Medical workers present a birthday gift to a patient who recovered from novel coronavirus pneumonia at Tongji Hospital in Wuhan, Hubei province, on Tuesday. The patient was later discharged from the hospital. (WANG YUGUO / XINHUA)
Number of discharged patients on Tuesdayexceeds new infection reports for first time
China reported milestone progress in controlling the novel coronavirus epidemic on Wednesday, with a steady decline in new cases and increased recovery rates. At the same time, Wuhan in Hubei province, where the epidemic remains a serious problem, is on track to wrap up a three-day screening campaign.
The number of newly discharged patients on the Chinese mainland exceeded new infections for the first time on Tuesday, according to the National Health Commission, which registered 1,824 patients discharged from hospitals and 1,749 new confirmed cases throughout the day.
Eight provincial-level regions, including the economic hub Shanghai, as well as Liaoning province in the northeast and Hainan province in the south, reported no new infections on Tuesday.
According to commission spokesman Mi Feng, outside Hubei, the outbreak's epicenter, the number of confirmed cases has dropped for 15 consecutive days and the daily death toll has stayed relatively low.
"In Hubei, new infections have been dropping since Feb 13, and the accumulated confirmed cases are leveling off, signifying that the epidemic in the region is under better control and recovery rates are on the rise," he said at a news conference on Wednesday.
The mainland death toll rose by 136 on Tuesday to 2,004. The cumulative number of infections stood at 74,185, and a total of 14,376 patients had been discharged from hospitals by Tuesday, according to the commission.
While the overall epidemic appears to be trending in a positive direction, Wang Zhonglin, Party secretary of Wuhan, where the pathogen first emerged in December, said, "The situation of epidemic control and prevention is still grim, and we must stay sober and avoid becoming blindly optimistic."
On Tuesday alone, Wuhan added 1,660 new confirmed cases — nearly 95 percent of the national total. Meanwhile, 9,562 patients in the city are in severe condition, representing close to 80 percent of the 11,977 seriously ill patients nationwide, according to the commission.
The local government launched a three-day operation on Monday of door-to-door checks across all communities to identify infected people, suspected cases and those who have had close contact with the infected. The campaign is scheduled to close by the end of Wednesday.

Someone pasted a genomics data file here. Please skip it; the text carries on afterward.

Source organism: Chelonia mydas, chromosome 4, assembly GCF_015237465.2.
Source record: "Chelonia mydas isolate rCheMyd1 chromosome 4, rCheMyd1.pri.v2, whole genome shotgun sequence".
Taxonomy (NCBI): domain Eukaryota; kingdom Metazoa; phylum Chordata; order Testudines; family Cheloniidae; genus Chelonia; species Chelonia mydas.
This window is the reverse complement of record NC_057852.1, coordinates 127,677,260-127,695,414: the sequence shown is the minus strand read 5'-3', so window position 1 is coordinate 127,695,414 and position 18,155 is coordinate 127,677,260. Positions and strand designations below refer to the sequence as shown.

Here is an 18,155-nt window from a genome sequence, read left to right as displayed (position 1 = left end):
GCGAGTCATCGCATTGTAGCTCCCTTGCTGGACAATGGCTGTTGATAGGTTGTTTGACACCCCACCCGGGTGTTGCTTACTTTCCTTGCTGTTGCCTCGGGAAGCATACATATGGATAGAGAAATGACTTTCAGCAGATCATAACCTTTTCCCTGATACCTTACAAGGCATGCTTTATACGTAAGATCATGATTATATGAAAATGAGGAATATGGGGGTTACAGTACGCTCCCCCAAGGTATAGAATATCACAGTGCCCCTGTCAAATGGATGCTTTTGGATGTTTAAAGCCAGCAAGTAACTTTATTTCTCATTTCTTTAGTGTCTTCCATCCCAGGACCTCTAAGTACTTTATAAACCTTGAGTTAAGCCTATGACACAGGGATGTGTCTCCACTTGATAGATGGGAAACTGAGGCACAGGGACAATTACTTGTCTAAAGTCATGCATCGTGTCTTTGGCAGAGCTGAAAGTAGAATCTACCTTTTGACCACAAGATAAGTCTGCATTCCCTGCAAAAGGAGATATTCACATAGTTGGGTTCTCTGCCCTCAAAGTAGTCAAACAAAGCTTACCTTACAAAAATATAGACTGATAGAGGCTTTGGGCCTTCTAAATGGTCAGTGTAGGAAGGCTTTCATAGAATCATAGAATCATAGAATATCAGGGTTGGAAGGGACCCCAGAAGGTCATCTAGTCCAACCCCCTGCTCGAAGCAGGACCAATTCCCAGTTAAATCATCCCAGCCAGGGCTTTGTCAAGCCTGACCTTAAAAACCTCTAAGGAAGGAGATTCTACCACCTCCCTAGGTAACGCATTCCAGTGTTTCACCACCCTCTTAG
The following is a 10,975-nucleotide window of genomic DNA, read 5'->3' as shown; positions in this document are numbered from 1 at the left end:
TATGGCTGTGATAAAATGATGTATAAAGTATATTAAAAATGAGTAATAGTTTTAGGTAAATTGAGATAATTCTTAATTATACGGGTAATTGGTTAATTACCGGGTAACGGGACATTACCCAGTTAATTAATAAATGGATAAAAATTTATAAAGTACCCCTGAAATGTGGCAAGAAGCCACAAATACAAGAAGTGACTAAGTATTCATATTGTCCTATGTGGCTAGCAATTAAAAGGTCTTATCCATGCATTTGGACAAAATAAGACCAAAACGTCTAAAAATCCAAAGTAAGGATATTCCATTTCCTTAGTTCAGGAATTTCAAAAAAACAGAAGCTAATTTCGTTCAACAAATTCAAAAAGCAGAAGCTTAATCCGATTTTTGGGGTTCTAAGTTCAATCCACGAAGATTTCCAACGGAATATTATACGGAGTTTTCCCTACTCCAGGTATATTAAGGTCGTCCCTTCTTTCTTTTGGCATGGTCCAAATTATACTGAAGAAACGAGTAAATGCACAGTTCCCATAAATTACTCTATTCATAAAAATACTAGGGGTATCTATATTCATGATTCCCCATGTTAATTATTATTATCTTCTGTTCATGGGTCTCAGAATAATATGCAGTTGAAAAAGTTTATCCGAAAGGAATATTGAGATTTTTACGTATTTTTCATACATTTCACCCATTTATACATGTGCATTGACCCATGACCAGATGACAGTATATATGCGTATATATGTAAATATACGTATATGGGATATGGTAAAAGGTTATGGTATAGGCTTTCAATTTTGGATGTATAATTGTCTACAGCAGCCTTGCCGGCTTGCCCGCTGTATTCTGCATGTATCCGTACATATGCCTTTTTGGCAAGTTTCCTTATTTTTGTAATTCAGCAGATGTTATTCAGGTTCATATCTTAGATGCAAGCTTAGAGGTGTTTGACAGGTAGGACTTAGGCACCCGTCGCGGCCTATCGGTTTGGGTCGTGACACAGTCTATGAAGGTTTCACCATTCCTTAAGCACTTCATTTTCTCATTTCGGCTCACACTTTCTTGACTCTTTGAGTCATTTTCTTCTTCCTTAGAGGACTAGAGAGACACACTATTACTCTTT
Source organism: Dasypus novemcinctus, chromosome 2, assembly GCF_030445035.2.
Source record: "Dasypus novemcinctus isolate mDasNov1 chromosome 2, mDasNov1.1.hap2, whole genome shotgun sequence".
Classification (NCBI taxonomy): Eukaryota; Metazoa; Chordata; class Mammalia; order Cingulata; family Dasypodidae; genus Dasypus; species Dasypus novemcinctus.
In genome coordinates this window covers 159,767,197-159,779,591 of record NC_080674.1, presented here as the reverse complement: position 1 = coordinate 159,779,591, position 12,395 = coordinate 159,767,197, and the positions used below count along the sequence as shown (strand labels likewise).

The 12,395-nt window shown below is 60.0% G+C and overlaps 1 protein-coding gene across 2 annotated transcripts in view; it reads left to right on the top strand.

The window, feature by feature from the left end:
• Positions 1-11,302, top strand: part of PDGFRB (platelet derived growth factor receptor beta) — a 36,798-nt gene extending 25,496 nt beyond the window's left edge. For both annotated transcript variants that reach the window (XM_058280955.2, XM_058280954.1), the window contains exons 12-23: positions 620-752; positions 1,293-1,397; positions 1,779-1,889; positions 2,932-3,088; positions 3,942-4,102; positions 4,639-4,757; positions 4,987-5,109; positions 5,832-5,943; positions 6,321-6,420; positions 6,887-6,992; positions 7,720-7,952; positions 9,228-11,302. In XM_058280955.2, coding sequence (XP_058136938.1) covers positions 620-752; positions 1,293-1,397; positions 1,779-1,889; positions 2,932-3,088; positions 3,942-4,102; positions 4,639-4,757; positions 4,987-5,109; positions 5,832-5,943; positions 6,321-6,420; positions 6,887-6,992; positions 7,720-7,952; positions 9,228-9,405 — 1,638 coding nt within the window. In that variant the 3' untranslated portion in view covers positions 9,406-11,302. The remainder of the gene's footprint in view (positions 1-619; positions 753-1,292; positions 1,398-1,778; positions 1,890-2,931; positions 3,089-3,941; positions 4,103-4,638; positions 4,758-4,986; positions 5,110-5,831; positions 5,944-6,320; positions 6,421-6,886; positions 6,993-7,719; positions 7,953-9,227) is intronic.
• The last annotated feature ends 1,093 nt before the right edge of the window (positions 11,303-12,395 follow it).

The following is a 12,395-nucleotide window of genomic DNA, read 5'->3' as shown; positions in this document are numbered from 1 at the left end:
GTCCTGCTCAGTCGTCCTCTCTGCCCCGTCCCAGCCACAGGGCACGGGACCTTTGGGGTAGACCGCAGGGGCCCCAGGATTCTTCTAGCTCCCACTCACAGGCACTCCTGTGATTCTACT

Wang said in a video conference on Tuesday that determining the backlog of unknown cases is a step of paramount importance to fighting the disease.
Each district should promise that no suspected or confirmed cases will be left unattended at home when the campaign is completed, he said.
"The screening must be taken seriously as people's lives are at stake," he said. "If there is any case that slips through the net, heads of the district will be held accountable."
Wang urged stepping up nucleic acid testing and ensuring that all confirmed and suspected patients, close contacts and people with fever are tested before Thursday and promptly transferred to appropriate facilities.
During the meeting, he also raised the issue of delays in transferring diagnosed patients at centralized isolation sites to designated hospitals or temporary treatment centers. Their condition could worsen due to a lack of standard treatment.
The Wuhan government has planned to set up a new group of temporary hospitals by refitting idle warehouses, factories and railway station halls, the city's internet information office said late Tuesday.
Twelve temporary hospitals converted from gymnasiums, exhibition centers and sports centers in the city are now fully operational, and a handful of such facilities, including those in colleges and schools, have begun receiving patients. They will operate at full capacity when they have sufficient medical supplies and staff.
In the latest official diagnosis and treatment guideline released on Wednesday, the National Health Commission confirmed that aerosol transmission of the novel coronavirus — droplets carrying the virus that mix with the air and are inhaled — is possible if one is exposed to a highly concentrated mixture in an enclosed area for an extended period.
The guideline also added the anti-malarial drug chloroquine and the anti-viral drug Arbidol to the list of therapies considered effective in inhibiting the growth of the virus. Infusions of blood plasma from recovered patients are recommended for patients displaying serious or critical symptoms, according to the guideline.
The document also cautioned that patients should monitor health conditions and continue to quarantine themselves for 14 days.
At two and four weeks after being discharged, they are supposed to revisit the hospital and undergo a checkup, it said.